Wednesday, 30 October 2013

Punching individualism on the nose

This is one great talk by Andrew Wilson who speaks powerfully and personally from an apparently obscure list of names in the Old Testament book of Nehemiah, chapter 3. 'Mugged by the world, but loved by God'.

Its a very worthwhile investment of 40 minutes.

Sunday, 27 October 2013

Confession

Our courteous Lord does not want his servants to despair even if they fall frequently or grievously. Our falling does not stop him loving us. Julian of Norwich
This helpful quote comes in the book I am currently reading, The art of prayer by Timothy Jones. After initial chapters encouraging the believer to accept the simplicity of prayer, and the need for quietness of soul, he moves on practically to the different aspects of prayer. And so his chapter, Facing our failings:Confession and repentance, begins with the quote from Julian of Norwich. Jones goes onto say,
Admitting in prayer what plagues my conscience, or nags at my peace, or destroys my relationships with others, helps me deal with places that need forgiveness and purifying. I am learning that confession is a wonderful way to keep my relationship with God clean and uncluttered. Confession is where my tender conscience and the love of I'd meet.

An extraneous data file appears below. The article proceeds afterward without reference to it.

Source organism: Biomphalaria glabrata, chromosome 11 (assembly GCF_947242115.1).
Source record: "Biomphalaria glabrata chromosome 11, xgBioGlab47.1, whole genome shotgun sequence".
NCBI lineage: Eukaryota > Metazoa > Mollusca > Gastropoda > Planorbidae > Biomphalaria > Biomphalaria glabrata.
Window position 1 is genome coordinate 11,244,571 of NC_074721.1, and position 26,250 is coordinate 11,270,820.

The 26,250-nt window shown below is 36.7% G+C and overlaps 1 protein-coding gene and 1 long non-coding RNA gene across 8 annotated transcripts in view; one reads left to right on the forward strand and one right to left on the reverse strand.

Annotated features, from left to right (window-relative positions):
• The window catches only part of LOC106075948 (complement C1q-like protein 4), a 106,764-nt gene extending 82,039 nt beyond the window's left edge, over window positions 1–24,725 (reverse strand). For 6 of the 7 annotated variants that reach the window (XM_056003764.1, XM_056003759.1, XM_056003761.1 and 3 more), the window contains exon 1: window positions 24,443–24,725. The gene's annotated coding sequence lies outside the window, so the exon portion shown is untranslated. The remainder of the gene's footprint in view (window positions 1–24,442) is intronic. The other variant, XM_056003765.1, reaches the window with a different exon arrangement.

And those wonderful words from the New Testament,

If we confess our sins He is faithful and just and will forgive us our sins and cleanse us from all unrighteousness 1 John 1.9 

Wednesday, 23 October 2013

Music to my ears

It was plain speaking Martin Luther who said, 'A person who does not regard music as a marvellous creation of God is a clodhopper'.'

That is a tad blunt, and yet what joy and comfort and even a sense of deep longing music often brings. Are we really merely chemical and biological as the new atheists woud have it? Or does our love of music point to something more profound.

By the way the Oxford English Dictionary tells me that a clodhopper is,

One who walks over ploughed land; a ploughman or agricultural labourer; a country lout; hence, a clumsy awkward boor, a clown. 
Or perhaps even an Oxford Don?

Monday, 21 October 2013

A tale of three Apples